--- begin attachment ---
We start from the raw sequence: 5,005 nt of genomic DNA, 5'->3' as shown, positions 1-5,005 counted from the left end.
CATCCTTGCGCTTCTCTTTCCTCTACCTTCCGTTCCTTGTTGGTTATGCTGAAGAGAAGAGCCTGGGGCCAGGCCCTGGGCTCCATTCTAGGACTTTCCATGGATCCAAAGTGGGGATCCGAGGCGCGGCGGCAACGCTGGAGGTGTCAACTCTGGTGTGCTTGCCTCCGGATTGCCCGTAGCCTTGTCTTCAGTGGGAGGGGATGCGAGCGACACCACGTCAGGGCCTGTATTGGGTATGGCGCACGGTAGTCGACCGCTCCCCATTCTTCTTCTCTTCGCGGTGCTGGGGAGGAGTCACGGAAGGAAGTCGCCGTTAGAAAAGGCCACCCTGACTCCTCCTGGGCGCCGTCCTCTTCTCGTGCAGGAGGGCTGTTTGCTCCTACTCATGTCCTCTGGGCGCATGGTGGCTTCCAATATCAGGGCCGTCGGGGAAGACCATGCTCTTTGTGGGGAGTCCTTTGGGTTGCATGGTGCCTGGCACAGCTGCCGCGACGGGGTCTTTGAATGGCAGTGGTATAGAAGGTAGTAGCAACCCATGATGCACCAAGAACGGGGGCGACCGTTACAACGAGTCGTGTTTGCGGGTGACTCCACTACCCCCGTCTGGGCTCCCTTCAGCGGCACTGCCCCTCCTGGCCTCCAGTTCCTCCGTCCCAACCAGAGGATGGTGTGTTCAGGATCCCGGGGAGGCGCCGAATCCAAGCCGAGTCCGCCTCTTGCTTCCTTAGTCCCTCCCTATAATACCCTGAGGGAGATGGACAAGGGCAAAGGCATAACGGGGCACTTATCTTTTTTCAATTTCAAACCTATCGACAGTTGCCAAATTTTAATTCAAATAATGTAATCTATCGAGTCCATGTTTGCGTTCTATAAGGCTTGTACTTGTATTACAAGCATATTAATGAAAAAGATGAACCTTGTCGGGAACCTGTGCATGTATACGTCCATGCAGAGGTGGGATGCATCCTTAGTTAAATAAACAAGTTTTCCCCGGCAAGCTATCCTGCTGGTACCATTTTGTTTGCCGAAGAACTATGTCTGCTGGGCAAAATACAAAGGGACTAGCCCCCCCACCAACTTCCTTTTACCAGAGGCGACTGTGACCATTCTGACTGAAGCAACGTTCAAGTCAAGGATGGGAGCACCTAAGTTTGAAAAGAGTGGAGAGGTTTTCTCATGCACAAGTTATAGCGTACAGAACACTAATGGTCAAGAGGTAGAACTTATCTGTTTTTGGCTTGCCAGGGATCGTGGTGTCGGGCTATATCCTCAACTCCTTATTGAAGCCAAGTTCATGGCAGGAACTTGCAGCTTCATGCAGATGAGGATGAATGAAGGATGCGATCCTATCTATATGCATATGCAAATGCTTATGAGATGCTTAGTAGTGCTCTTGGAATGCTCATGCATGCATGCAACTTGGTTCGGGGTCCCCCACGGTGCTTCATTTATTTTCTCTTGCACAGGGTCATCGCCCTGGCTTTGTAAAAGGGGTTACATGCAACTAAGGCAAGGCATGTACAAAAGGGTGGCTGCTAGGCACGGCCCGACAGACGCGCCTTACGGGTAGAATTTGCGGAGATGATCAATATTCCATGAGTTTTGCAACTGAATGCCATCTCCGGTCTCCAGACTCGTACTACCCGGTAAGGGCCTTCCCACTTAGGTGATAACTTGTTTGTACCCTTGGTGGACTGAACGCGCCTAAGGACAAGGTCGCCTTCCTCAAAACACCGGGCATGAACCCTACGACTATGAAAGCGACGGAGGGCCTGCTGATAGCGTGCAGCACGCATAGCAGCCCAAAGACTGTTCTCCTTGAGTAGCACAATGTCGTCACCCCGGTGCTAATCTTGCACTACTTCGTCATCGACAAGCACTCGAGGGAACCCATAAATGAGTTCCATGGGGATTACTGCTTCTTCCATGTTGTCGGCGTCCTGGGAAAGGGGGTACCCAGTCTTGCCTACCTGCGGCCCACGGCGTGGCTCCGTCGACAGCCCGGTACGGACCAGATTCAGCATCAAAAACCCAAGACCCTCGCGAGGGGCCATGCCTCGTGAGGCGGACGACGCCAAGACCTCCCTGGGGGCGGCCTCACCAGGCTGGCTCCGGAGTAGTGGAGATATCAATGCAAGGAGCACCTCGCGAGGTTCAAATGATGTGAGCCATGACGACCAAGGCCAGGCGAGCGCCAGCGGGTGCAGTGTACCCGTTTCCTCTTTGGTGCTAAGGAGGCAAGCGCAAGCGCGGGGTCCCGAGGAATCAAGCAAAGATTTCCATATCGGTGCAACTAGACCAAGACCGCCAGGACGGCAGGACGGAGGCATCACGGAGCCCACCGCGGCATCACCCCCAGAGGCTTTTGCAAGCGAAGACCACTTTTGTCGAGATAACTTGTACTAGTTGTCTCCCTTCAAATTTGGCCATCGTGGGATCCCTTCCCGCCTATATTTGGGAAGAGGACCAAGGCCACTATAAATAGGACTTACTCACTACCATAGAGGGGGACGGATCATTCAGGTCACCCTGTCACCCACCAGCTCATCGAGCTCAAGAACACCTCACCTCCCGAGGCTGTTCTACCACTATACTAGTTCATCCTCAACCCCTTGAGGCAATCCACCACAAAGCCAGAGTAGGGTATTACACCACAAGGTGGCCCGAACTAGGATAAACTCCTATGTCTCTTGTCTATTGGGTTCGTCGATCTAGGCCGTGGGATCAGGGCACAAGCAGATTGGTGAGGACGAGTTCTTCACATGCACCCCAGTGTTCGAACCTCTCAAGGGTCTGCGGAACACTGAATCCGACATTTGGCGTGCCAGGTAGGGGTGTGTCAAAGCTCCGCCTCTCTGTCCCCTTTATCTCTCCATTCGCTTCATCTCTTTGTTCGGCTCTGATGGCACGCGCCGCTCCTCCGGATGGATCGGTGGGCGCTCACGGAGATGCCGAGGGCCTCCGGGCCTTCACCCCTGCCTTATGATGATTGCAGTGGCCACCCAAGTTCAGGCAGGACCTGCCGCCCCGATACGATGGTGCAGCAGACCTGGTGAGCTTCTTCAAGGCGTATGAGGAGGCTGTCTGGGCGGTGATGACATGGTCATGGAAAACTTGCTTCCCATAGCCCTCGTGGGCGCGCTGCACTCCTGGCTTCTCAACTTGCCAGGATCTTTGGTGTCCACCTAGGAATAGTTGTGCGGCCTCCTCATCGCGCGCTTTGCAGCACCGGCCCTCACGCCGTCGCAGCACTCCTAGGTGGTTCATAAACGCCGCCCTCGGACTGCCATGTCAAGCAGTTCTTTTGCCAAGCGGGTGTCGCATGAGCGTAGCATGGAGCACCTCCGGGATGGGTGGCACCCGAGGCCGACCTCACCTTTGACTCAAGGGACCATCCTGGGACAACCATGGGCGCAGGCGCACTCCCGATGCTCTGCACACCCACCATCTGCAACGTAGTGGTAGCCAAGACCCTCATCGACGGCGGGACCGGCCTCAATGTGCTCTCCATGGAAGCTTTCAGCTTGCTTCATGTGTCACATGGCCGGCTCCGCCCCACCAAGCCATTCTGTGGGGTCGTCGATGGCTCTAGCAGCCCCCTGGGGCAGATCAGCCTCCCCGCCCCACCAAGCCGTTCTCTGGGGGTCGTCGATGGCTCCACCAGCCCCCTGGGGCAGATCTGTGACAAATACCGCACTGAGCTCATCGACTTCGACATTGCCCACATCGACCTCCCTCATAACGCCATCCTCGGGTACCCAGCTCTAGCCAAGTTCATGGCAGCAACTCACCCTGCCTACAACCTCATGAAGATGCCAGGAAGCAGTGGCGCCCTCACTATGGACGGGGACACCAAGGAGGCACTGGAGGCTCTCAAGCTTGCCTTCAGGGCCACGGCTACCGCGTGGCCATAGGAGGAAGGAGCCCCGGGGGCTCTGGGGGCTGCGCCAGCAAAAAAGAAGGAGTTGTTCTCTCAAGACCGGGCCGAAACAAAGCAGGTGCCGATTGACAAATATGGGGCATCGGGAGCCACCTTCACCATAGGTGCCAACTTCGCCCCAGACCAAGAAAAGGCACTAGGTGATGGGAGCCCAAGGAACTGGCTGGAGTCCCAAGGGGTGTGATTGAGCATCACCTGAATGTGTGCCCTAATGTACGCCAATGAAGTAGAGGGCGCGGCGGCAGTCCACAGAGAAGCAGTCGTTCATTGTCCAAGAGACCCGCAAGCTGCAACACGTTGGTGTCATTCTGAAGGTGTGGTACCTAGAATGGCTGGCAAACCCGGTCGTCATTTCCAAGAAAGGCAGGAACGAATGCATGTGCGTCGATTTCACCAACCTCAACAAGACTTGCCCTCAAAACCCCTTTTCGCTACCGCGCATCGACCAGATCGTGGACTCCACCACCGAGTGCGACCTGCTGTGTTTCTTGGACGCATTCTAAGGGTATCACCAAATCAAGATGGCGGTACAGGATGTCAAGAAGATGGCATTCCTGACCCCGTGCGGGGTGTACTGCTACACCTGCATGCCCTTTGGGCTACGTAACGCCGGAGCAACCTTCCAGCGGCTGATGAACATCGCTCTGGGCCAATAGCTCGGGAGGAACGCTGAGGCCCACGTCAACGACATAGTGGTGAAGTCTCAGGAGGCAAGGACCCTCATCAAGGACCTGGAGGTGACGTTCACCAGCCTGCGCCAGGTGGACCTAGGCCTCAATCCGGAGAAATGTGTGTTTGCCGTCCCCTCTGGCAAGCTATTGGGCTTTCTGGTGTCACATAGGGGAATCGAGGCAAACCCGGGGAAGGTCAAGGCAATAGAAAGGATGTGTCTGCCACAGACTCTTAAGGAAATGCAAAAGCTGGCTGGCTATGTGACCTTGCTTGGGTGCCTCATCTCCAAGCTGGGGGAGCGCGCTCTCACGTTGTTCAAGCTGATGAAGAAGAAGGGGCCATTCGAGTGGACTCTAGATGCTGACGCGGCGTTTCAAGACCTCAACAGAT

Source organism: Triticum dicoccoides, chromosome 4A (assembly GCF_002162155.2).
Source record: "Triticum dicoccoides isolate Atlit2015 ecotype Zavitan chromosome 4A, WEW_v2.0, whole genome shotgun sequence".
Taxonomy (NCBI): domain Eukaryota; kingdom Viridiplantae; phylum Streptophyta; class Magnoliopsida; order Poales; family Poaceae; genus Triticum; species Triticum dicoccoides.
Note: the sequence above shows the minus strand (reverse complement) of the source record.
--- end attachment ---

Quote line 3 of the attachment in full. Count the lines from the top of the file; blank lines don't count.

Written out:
Source organism: Triticum dicoccoides, chromosome 4A (assembly GCF_002162155.2).